IBM’s Search Strategy

The New York Times writes:

I.B.M. [recently] released OmniFind, the first program to take advantage of its new strategy for solving search problems. This approach, which it calls unstructured information management architecture, or UIMA, will, according to I.B.M., lead to a third generation in the ability to retrieve computerized data. The first generation, according to this scheme, is simple keyword match – finding all documents that contain a certain name or address. This is all most desktop search systems can do – or need to do, because you’re mainly looking for an e-mail message or memorandum you already know is there. The next generation is the Web-based search now best performed by Google, which uses keywords and many other indicators to match a query to a list of sites.

I.B.M. says that its tools will make possible a further search approach, that of “discovery systems” that will extract the underlying meaning from stored material no matter how it is structured (databases, e-mail files, audio recordings, pictures or video files) or even what language it is in. The specific means for doing so involve steps that will raise suspicions among many computer veterans. These include “natural language processing,” computerized translation of foreign languages and other efforts that have broken the hearts of artificial-intelligence researchers through the years. But the combination of ever-faster computers and ever-evolving programming allowed the systems I saw to succeed at tasks that have beaten their predecessors.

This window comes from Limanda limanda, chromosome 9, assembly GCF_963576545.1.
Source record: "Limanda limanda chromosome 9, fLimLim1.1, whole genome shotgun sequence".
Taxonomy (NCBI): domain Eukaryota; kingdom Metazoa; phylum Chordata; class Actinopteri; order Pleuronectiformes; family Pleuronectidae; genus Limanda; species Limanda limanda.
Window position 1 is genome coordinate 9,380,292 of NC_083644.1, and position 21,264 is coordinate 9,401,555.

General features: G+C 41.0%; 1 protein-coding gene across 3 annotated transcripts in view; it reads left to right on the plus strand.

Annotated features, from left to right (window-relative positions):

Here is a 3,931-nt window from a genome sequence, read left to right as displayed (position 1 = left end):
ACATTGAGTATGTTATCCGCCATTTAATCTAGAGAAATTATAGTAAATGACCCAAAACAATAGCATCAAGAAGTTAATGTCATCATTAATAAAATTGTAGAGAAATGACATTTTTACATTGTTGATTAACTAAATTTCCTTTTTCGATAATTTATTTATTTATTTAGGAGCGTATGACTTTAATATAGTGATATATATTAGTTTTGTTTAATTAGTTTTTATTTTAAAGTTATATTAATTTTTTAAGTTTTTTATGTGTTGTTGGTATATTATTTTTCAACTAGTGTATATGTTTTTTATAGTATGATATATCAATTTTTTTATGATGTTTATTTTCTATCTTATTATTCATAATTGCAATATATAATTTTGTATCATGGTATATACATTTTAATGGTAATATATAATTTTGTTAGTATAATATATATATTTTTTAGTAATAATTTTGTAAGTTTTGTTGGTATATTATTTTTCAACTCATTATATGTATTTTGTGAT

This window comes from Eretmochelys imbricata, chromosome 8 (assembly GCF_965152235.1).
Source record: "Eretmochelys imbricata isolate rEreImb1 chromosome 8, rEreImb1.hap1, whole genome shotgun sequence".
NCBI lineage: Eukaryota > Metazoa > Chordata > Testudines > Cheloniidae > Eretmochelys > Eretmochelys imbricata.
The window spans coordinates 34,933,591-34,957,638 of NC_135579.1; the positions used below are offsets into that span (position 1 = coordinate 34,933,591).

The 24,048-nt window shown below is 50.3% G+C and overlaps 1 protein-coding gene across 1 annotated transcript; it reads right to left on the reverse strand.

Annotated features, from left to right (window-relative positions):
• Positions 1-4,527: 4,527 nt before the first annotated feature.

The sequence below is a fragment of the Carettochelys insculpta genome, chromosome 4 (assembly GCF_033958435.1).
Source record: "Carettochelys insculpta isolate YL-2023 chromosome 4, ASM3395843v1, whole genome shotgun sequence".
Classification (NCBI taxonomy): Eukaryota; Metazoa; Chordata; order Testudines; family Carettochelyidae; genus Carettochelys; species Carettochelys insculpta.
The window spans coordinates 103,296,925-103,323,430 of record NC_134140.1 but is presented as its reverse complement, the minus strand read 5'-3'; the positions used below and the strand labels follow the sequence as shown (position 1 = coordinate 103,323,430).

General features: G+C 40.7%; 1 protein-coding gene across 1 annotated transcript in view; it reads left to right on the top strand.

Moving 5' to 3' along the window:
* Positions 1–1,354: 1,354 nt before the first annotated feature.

Mr. Ciccolo, the search strategist, said that in a way his team was trying to match – and reverse – what Google has achieved. “As Google use became widespread, people began asking why it was so much easier to find material on the external Web than it was on their own computers or in their company’s Web sites,” he said. “Google sets a very high standard for that Web. We would like to set the next standard, so that people will find it so easy to do things at work that they’ll wonder why they can’t do them on the Internet.”

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Rajesh Jain

An Entrepreneur based in Mumbai, India.